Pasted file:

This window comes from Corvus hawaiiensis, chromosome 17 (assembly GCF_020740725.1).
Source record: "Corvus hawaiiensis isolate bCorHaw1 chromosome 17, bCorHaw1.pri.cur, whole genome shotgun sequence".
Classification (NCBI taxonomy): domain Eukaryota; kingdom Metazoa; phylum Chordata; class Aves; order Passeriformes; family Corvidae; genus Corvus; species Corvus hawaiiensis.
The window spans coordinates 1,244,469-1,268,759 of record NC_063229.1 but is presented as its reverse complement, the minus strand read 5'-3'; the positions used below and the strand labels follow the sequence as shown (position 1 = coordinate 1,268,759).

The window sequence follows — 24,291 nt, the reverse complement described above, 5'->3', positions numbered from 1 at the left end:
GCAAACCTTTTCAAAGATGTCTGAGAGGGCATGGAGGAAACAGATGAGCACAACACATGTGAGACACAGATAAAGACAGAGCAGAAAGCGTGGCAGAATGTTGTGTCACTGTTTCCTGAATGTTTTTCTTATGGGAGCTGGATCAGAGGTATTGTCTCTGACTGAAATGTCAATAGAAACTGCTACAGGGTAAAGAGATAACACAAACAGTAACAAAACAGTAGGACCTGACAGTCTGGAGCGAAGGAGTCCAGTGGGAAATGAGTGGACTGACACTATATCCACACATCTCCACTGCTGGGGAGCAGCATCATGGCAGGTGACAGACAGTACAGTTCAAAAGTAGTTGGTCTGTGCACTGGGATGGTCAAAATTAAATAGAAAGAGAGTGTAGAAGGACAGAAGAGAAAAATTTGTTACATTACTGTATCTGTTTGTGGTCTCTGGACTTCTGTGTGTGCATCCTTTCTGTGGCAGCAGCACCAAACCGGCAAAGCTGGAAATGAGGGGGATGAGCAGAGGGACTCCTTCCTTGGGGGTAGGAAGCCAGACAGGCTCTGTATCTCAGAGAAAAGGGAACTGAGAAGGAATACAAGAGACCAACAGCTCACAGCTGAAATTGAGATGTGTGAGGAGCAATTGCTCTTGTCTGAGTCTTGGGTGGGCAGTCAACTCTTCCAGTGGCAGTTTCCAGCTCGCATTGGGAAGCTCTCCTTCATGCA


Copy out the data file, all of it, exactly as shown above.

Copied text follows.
This window comes from Corvus hawaiiensis, chromosome 17 (assembly GCF_020740725.1).
Source record: "Corvus hawaiiensis isolate bCorHaw1 chromosome 17, bCorHaw1.pri.cur, whole genome shotgun sequence".
Classification (NCBI taxonomy): domain Eukaryota; kingdom Metazoa; phylum Chordata; class Aves; order Passeriformes; family Corvidae; genus Corvus; species Corvus hawaiiensis.
The window spans coordinates 1,244,469-1,268,759 of record NC_063229.1 but is presented as its reverse complement, the minus strand read 5'-3'; the positions used below and the strand labels follow the sequence as shown (position 1 = coordinate 1,268,759).

The window sequence follows — 24,291 nt, the reverse complement described above, 5'->3', positions numbered from 1 at the left end:
GCAAACCTTTTCAAAGATGTCTGAGAGGGCATGGAGGAAACAGATGAGCACAACACATGTGAGACACAGATAAAGACAGAGCAGAAAGCGTGGCAGAATGTTGTGTCACTGTTTCCTGAATGTTTTTCTTATGGGAGCTGGATCAGAGGTATTGTCTCTGACTGAAATGTCAATAGAAACTGCTACAGGGTAAAGAGATAACACAAACAGTAACAAAACAGTAGGACCTGACAGTCTGGAGCGAAGGAGTCCAGTGGGAAATGAGTGGACTGACACTATATCCACACATCTCCACTGCTGGGGAGCAGCATCATGGCAGGTGACAGACAGTACAGTTCAAAAGTAGTTGGTCTGTGCACTGGGATGGTCAAAATTAAATAGAAAGAGAGTGTAGAAGGACAGAAGAGAAAAATTTGTTACATTACTGTATCTGTTTGTGGTCTCTGGACTTCTGTGTGTGCATCCTTTCTGTGGCAGCAGCACCAAACCGGCAAAGCTGGAAATGAGGGGGATGAGCAGAGGGACTCCTTCCTTGGGGGTAGGAAGCCAGACAGGCTCTGTATCTCAGAGAAAAGGGAACTGAGAAGGAATACAAGAGACCAACAGCTCACAGCTGAAATTGAGATGTGTGAGGAGCAATTGCTCTTGTCTGAGTCTTGGGTGGGCAGTCAACTCTTCCAGTGGCAGTTTCCAGCTCGCATTGGGAAGCTCTCCTTCATGCA